The research team found out that metabolic disease affects blood vessels in different organs of our body in a unique way. For instance, blood vessels in the liver and fat tissue struggle to process the excess lipids, kidney vessels develop metabolic dysfunction, lung vessels become highly inflammatory, and transport across the brain vessels is defective.
“As vascular dysfunction drives all major pathologies, from heart failure to atherosclerosis and neurodegeneration, our research shows how bad eating habits molecularly promote the development of diverse diseases,” explains the first author of the study.
“We want to elucidate molecular mechanisms of obesity in order to be able to offer patients tailor-made therapies in the future,” adds the senior author.
The researchers then asked whether a healthy diet could reduce the disease-causing molecular signatures induced by a bad diet. Their results show that a healthy diet can indeed improve the molecular health of blood vessels, albeit only partially.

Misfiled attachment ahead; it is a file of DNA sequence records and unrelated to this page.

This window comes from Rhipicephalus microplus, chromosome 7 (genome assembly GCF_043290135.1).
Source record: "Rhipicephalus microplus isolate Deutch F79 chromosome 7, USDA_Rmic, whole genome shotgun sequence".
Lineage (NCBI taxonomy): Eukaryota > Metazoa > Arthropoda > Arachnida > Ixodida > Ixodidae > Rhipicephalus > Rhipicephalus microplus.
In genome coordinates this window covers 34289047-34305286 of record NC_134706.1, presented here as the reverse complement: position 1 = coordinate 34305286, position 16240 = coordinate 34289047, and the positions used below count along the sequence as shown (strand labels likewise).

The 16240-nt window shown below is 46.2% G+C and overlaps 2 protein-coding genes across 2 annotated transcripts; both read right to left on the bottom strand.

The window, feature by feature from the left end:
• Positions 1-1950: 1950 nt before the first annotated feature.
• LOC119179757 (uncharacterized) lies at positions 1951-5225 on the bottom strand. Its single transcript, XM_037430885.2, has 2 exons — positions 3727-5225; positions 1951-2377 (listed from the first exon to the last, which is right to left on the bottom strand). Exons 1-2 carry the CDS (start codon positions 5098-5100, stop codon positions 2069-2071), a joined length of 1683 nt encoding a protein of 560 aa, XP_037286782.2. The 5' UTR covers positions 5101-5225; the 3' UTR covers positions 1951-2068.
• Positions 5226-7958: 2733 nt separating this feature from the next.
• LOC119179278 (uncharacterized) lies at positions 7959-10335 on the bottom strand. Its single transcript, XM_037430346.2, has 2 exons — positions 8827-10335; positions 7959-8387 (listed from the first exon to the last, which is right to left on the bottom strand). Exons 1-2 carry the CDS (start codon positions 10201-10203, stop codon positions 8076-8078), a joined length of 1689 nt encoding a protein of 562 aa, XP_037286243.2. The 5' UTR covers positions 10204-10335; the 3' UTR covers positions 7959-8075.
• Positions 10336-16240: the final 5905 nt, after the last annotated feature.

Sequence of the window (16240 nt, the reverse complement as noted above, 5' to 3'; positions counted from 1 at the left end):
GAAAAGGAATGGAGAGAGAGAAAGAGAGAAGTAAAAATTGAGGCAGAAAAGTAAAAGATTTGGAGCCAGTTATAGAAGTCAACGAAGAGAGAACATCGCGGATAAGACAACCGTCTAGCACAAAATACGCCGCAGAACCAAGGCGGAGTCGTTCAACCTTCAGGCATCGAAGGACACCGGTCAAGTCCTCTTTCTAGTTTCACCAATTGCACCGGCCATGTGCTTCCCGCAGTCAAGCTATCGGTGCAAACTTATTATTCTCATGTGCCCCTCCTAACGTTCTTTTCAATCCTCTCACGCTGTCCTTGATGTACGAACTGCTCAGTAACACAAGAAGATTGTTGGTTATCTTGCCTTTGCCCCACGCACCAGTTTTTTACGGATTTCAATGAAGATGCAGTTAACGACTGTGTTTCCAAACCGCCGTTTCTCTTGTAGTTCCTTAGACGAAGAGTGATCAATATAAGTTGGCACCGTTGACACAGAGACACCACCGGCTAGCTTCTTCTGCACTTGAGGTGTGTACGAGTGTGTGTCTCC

They find that obesity deregulates gene expression networks, including lipid handling, metabolic pathways and AP1 transcription factor and inflammatory signaling, in an organ- and EC-subtype-specific manner. The transcriptomic aberrations worsen with sustained obesity and are only partially mitigated by dietary intervention and weight loss.
For instance, the blood vessels in the liver recovered nearly completely, but blood vessels in the kidneys retained the disease signature, despite a healthy diet and significant weight loss. This means that some of our blood vessels can develop a “memory” of metabolic disease, which is difficult to reverse.
Organ-specific vulnerabilities of blood vessels in obesity
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